After 20 Democratic candidates’ “food fight” debates (thank you, Kamala Harris), pundits are pondering whether Harris or Elizabeth Warren will win their developing faceoff, whether senior citizens Joe Biden and Bernie Sanders are slipping and whether the party is roaming too far left to win the mushy American middle.
Meanwhile, political reporters interested in religion, and religion reporters interested in politics, should examine whether the Democrats can improve their religion outreach after a lackluster 2016 effort, amid perennial predictions that a revivified “religious left” could counterbalance Republicans’ familiar “Religious Right.”
This time around, Democrats have uttered more religious mentions than usual, but hopes center upon one newcomer, Mayor Pete Buttigieg, an outspoken gay Episcopalian.
Asked about immigration during the debate, Episcopalian Buttigieg said “the Republican Party likes to cloak itself in the language of religion” while “our party doesn’t talk about that as much,” largely because of commitment to separation of church and state. Then this: “For a party that associates itself with Christianity to say that it is O.K. to suggest that God would smile on the division of families at the hands of federal agents, that God would condone putting children in cages, has lost all claim to ever use religious language again.”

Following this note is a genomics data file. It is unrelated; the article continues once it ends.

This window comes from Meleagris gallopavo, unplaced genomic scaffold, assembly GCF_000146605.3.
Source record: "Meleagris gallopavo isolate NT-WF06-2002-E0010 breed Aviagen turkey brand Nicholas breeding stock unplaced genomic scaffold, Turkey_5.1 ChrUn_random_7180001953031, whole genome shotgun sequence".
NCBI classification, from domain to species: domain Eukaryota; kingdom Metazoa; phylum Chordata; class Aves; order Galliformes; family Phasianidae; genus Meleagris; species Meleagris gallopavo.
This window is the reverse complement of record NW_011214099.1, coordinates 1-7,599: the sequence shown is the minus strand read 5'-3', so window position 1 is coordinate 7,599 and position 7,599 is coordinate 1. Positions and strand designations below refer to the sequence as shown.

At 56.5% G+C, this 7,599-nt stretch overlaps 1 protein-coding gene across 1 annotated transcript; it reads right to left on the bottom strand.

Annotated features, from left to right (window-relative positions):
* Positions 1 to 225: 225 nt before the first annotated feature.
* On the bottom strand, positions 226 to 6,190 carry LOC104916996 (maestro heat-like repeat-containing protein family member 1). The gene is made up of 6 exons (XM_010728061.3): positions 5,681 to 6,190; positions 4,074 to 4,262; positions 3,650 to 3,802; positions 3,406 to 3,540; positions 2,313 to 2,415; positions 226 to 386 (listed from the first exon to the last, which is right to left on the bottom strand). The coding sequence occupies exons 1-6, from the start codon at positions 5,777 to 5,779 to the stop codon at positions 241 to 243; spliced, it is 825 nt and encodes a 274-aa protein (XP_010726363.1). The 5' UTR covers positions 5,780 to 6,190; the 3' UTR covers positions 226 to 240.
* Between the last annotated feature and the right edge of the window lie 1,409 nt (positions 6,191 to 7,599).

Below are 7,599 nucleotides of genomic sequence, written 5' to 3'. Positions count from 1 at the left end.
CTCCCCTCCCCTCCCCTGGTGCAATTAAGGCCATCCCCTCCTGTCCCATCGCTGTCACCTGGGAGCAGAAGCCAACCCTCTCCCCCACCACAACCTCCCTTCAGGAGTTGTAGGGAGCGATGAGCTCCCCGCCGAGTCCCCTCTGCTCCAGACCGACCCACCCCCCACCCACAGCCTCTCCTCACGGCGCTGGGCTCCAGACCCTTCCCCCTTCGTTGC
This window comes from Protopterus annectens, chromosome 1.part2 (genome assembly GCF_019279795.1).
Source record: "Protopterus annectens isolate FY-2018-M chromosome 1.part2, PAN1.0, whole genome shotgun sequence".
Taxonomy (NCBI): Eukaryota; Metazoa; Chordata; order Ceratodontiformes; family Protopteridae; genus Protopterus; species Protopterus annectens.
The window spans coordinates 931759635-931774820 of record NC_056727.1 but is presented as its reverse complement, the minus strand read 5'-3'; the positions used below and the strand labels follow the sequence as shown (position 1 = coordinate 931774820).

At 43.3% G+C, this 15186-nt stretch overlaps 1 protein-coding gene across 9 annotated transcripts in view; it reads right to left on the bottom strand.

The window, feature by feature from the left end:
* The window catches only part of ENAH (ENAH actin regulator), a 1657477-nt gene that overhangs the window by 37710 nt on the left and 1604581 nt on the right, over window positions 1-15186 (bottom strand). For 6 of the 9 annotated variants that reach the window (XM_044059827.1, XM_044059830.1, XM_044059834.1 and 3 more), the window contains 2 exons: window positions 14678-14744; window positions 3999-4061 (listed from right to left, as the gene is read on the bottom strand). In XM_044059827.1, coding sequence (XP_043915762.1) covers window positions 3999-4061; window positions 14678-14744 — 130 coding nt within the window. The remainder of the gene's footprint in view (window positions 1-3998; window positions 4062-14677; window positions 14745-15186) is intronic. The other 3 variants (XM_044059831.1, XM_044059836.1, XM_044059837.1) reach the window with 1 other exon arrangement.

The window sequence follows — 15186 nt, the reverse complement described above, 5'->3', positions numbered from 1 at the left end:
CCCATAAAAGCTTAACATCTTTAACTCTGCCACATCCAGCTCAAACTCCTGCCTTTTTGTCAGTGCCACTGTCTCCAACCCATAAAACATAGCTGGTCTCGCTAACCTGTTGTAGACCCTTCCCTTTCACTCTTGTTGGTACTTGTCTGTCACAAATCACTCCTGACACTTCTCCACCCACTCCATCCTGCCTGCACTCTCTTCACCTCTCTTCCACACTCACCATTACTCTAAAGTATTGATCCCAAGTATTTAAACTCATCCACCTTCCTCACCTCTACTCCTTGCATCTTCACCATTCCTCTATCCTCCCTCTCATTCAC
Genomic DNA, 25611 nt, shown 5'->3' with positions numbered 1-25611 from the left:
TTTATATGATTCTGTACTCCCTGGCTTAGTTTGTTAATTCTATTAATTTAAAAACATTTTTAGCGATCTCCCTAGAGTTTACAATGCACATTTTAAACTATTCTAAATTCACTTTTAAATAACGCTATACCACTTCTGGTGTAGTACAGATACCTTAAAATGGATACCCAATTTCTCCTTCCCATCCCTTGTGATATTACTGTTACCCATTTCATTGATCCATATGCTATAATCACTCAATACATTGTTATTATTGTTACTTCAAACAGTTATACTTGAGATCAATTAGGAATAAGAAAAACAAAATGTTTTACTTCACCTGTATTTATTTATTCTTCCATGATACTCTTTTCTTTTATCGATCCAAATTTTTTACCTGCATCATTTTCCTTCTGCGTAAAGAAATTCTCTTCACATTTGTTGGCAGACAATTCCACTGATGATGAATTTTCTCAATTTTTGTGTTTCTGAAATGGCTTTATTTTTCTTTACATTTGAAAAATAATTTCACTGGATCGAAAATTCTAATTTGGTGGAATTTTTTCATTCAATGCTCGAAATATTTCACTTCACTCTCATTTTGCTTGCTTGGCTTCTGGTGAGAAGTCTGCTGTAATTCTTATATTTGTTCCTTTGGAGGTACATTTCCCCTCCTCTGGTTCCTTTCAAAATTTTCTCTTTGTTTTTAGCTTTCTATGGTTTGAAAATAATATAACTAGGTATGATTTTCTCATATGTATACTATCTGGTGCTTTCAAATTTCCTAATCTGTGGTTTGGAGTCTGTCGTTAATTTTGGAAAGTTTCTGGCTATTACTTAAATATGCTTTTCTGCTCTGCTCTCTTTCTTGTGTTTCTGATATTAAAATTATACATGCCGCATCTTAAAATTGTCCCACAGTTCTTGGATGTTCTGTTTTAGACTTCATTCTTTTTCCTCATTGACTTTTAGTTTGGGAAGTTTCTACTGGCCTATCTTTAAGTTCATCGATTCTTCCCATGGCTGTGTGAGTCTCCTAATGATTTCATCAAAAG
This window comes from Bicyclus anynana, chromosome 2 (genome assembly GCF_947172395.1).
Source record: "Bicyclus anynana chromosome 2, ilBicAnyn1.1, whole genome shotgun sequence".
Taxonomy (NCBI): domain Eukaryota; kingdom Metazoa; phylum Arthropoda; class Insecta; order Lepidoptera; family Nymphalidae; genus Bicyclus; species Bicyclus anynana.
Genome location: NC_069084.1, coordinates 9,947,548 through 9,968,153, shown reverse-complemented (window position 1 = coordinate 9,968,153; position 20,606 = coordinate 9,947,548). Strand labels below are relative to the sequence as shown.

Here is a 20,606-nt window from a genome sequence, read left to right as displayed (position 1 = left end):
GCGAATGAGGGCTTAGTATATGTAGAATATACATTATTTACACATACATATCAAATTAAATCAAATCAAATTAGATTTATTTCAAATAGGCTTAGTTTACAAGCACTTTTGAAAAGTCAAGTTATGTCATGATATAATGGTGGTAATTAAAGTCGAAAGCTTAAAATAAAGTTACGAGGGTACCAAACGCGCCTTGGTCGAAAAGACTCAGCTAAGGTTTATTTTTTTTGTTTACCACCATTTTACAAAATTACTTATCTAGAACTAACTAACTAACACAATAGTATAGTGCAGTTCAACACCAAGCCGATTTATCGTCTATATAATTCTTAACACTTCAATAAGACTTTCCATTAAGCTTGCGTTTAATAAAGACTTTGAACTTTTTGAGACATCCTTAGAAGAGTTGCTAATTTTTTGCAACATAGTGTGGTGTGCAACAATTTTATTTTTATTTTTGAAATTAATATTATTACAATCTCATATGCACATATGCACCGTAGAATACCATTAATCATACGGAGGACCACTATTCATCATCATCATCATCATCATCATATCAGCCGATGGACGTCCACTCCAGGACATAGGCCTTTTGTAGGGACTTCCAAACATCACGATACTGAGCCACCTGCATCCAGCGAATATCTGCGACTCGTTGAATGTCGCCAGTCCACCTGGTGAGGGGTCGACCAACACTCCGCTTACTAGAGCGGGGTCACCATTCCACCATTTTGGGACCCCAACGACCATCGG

There’s upcoming news in Buttigieg’s pick for full-time “Faith Engagement Director.” The job ad says the campaign “rejects transactional interactions” in favor of “creative ways to unlock cultural appreciation.” (Translation, please.) Notably, “women, LGBTQ folks, and disabled people are strongly encouraged to apply.” (What, no blacks and Latinos?)
The Democratic Party has already made a similar hire, with the Rev. Dr. Derrick Harkins serving as director of religious outreach, which he also was in 2012. Back then, the left worried he’d lack enthusiasm for open-ended abortion and gay rights, but interviewers will presumably find he’s now fully on board, in the cultural liberalism department.
Harkins was the assistant pastor of Abyssinian Baptist Church in New York City and pastor of New Hope Baptist Church in Dallas and Nineteenth Street Baptist Church in Washington, D.C. Since 2015 he’s been “Senior Vice President for Innovations in Public Programming” at Union Theological Seminary in New York City. Under Harkins, the party’s first listening session was with the pro-LGBTQ Union of Affirming Christians.